We hear a lot about burnout when it comes to high-powered executives, venture-funded startups, and other large-scale, money-making enterprises. But what we don’t hear about as much is burnout as a small fashion business owner who’s most likely working a “day job” as they try to get their 5 piece capsule collection from an idea in their head to a product in their hand.
But guess what? Burnout is just as much of a problem for the latter as it is for the former.
Yes, designers can and do experience the same problems with burnout as someone who’s dealing with 50 million dollars in revenue and a team of 50. You are allowed to need a break.
You know how some days you have no motivation at all?
You know how sometimes the thought of working on your business makes you sick to your stomach?
You know how you can get cynical and feel like there’s no point?
You know how at times recognizing and celebrating your accomplishments is impossible?
And rather than “pushing through it,” you need to address it. Because if left unfixed, your fashion business won’t make it in the long run. Because you simply won’t want to do it anymore. You’ll give up because all excitement and drive will have disappeared.
There’s no shame in burnout. It’s almost inevitable if you’ve been working on something for a while and giving it your all, especially when it’s so closely connected to you personally. When the lines blur between work and personal time, and you feel like you’re always working, burnout can creep in quick.
I’ve been there. Though I will admit that until recently, I rarely identified it as burnout. I told myself I was just “unproductive.” But that’s different. Unproductive is when you spent your whole day putting out fires instead of getting to your task list. Or when you feel fine but just got sucked into looking at old pictures on a high school friend’s Facebook pages for two hours.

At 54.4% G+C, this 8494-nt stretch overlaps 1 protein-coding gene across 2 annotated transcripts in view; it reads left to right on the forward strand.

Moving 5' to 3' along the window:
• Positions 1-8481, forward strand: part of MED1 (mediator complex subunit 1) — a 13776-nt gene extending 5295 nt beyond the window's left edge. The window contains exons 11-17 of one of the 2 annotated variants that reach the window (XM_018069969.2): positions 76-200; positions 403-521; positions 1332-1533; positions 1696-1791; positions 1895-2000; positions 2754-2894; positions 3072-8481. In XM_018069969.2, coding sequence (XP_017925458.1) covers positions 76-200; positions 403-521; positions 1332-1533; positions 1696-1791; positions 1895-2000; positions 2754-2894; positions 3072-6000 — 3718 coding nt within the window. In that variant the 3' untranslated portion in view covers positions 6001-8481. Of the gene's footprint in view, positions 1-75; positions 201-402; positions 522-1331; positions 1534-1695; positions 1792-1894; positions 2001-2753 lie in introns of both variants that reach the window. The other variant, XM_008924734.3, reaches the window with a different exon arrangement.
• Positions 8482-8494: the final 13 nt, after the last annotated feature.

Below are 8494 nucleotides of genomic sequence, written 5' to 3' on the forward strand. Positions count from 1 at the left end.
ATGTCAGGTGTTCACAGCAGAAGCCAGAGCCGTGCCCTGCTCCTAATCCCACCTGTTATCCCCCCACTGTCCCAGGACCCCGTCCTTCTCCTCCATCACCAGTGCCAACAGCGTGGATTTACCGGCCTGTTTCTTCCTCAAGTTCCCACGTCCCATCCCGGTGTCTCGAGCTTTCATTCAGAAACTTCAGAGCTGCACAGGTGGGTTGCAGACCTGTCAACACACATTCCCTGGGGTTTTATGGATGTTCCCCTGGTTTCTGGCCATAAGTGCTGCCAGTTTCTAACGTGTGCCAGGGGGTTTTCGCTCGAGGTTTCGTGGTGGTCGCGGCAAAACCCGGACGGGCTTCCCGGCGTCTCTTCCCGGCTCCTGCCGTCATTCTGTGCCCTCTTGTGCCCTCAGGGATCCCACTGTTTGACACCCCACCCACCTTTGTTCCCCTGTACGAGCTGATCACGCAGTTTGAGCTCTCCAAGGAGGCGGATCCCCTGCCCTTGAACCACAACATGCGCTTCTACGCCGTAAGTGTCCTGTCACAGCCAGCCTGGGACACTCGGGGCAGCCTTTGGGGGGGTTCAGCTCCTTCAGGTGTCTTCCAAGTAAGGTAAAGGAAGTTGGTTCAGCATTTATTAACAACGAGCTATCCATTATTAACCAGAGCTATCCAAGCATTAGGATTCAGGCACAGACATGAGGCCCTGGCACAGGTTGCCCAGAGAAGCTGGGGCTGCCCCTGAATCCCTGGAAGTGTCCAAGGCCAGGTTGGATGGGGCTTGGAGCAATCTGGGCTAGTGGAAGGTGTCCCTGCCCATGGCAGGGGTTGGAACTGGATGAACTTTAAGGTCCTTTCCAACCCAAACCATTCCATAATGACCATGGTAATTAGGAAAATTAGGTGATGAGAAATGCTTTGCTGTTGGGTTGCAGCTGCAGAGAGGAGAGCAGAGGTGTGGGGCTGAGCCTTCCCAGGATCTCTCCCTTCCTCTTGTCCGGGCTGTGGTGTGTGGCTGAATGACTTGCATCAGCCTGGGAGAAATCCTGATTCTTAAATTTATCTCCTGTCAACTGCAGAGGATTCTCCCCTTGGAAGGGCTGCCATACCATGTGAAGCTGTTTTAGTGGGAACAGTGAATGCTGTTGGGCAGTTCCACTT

Burnout is wondering why you even do this anymore.
For me, when I find myself in this feeling of complete and total lack of motivation, questioning if this work is actually helping people, wondering why I don’t feel excited or pumped like I have in the past, I now realize that I need a break. I need to pull back a bit before I can get back on track.
Some things that I do when burnout hits:
I take a day or two off. I know that’s hard, but I think it’s really important. Give yourself a chance to miss it. Give yourself a chance to let your mind get back to the creative ideas and exciting possibilities rather than be bogged down with the day-to-day tasks.
I meditate. Headspace is my go-to tool and it’s made a big difference in my life.
Exercise. This was never a motivator for me in the past. I’m not one of those people who gets really excited to exercise. But then I found barre and that changed. Whatever your chosen exercise, movement is a must for helping with burnout.
Tell someone. Just talking to someone about how you’re feeling can have a major impact. It can be such a release and allow you to feel much freer.
This topic was important for me to write about. I feel like small fashion business owners and those just starting out are sometimes left feeling like they don’t have the same issues as “successful” people. Like they’re not allowed to feel a certain way or do a certain thing because they’re not “real” business owners yet.
That’s wrong. And I want to make sure you know that.
If you need a break, take it.
Lots of love and encouragement,